Classical China Social Hierarchy

In the ancient days, China or the Classical China witnessed a hierarchical social structure in which the Chinese society was divided into different classes on the basis of the wealth, responsibilities as well as the social standing. There were a total of 4 different social classes and each was distinct as far as there jobs, roles and duties were concerned.  This social system was based on the Fengjian structure of circa and the ones placed at the top were richer and more powerful than the ones placed at the bottom. To know more about the Classical China social

The following are the main classes of classical China social hierarchy:

  • King & his family
  • Shi Class
  • Nong Class
  • Gong  Class
  • Shang Class


At the topmost level of the Ancient Chinese social pyramid was the king and his family. These were those individuals who were not just the most powerful and rich but also the most respected. They owned a lot of land and made laws that others followed. The King and his Chinese family enjoyed all the luxuries, wealth and other things in life and had to engage in no jobs to lead a comfortable lifestyle, unlike others. This higher class was also shared by the soldiers who were considered the second most respected citizens of the society.


Next in line was the class that was known as the Shi. The Shi were the gentry scholars in the time of ancient Zhou and Shang dynasties. These individualspossessed certain privileges and had certain say in important matters of those times. The Shi were also appointed in civil services of the classical china society and possessed excellent warrior skills as well.They possessed knowledge, skills and were thus highly respected.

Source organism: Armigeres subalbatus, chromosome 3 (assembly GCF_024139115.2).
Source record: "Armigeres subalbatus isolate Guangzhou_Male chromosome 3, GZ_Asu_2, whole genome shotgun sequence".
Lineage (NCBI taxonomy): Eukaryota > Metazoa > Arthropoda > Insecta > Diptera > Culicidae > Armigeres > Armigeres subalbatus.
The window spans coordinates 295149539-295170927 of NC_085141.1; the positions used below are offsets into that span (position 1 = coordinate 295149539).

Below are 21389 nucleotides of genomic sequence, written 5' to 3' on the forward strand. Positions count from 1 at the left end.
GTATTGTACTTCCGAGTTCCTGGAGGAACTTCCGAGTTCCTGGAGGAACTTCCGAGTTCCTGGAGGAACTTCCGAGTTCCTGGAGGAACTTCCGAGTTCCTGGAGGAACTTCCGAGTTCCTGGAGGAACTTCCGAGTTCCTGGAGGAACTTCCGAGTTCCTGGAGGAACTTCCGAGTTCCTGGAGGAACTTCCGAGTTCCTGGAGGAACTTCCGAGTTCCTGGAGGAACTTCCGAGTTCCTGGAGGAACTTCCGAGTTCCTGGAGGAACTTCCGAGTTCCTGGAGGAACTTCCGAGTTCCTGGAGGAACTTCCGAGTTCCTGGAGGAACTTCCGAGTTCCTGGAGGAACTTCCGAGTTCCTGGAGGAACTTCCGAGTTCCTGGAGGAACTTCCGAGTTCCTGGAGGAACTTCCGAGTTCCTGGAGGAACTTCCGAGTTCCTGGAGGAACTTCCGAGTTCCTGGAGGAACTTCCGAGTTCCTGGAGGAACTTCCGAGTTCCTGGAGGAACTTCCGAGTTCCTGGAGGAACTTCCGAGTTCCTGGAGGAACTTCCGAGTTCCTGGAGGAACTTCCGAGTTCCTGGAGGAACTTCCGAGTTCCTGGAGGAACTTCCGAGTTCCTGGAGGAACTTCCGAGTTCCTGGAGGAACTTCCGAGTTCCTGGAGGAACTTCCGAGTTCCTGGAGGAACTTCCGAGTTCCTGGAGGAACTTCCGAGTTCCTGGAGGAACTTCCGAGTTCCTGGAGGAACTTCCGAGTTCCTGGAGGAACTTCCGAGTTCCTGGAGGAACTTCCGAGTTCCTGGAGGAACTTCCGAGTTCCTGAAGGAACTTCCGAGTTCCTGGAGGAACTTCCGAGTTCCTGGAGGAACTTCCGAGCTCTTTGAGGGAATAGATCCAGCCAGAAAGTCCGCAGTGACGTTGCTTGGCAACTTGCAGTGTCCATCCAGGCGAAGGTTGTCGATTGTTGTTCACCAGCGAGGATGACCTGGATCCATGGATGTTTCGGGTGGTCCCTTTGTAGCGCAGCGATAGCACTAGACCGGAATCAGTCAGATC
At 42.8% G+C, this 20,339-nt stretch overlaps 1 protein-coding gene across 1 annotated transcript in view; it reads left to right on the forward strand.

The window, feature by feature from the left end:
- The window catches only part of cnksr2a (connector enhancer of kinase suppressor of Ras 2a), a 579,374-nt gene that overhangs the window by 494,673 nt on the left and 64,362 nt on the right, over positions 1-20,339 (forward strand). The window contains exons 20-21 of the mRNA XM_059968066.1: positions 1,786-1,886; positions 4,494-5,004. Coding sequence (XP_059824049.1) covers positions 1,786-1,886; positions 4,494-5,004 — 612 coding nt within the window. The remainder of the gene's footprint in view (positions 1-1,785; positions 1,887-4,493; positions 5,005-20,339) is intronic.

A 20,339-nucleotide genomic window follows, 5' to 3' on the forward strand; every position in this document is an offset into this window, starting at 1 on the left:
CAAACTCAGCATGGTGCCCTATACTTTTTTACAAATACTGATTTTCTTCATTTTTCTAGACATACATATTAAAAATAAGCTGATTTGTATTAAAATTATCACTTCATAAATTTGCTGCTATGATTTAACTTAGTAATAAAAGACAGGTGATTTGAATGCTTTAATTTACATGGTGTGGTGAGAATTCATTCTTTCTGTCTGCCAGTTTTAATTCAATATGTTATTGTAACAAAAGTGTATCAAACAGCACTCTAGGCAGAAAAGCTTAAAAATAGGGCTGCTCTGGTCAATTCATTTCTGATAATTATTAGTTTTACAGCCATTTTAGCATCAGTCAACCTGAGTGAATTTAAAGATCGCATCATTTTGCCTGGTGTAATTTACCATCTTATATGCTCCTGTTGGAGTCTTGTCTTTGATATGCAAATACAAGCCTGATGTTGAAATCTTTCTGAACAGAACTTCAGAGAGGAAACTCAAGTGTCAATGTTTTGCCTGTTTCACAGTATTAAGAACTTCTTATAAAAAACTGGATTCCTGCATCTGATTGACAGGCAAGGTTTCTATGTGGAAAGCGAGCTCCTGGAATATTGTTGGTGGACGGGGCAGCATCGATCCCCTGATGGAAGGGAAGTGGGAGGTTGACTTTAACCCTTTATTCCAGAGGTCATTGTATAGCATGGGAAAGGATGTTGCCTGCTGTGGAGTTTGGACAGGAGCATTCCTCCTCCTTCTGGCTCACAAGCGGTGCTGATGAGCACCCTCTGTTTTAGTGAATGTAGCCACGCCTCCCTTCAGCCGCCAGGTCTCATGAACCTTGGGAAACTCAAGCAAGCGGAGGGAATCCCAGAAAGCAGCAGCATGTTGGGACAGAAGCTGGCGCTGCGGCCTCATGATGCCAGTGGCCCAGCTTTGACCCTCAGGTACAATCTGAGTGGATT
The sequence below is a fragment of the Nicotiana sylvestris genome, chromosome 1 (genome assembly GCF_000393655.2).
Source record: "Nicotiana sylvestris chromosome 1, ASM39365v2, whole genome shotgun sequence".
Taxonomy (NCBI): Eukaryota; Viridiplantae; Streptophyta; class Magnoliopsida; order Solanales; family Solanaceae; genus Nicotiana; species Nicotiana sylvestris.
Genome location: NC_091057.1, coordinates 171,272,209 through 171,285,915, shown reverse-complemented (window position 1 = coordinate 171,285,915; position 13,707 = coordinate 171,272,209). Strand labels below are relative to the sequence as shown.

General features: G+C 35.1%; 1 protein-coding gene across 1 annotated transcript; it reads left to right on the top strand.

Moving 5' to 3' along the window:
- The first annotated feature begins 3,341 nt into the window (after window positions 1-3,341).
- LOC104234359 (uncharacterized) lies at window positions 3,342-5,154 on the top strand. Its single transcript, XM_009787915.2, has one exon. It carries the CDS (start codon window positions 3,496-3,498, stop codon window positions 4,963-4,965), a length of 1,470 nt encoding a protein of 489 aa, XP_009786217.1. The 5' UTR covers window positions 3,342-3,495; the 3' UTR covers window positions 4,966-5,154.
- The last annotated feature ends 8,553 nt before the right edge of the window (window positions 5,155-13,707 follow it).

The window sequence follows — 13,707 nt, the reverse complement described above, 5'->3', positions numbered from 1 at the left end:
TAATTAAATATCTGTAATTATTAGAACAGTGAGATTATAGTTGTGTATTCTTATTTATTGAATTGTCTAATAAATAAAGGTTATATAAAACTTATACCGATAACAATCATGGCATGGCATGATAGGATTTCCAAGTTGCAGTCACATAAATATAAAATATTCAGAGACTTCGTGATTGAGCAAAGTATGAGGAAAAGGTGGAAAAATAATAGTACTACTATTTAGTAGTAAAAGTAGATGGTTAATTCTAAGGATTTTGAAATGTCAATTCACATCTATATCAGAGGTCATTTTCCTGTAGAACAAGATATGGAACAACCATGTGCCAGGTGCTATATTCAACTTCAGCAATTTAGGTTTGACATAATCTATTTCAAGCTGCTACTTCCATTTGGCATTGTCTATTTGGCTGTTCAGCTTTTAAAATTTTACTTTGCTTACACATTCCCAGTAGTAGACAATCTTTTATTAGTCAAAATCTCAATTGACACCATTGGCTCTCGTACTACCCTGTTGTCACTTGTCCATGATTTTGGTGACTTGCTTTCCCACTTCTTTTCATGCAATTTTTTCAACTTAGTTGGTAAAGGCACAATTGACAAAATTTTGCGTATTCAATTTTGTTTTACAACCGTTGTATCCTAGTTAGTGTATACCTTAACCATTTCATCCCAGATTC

This was the third level class during the classical China society days and was mainly comprised of peasant farmers.  The farmers were considered same in standard and importance as the traders and craftsmen as cultivating food for the society earned them respect and value. Ofcourse, the Nong class didn’t enjoy many privileges as the Shi but they were still higher in respect than the other lower classes. They owned their own lands and produced food for all including themselves.


The Artisans and the craftsmen made the Gong class during the classical China society days and these individuals were mainly considered as the laborers. They didn’t own any land of their own but possessed or developed skills which helped them work on day wage jobs. This class wasn’t given too many privileges and rights but often made enough money to be wealth.


The Shang was the lowermost class in the social hierarchy of the classical.  This was that class which composed of the merchants and the traders.  The individuals who belonged to this class didn’t have any rights, responsibilities or respect and could never achieve a good status in the society. Theyoften acquired enough wealth for themselves by working hard and even moved up the ladder of the hierarchical structure of the classical Chinese society.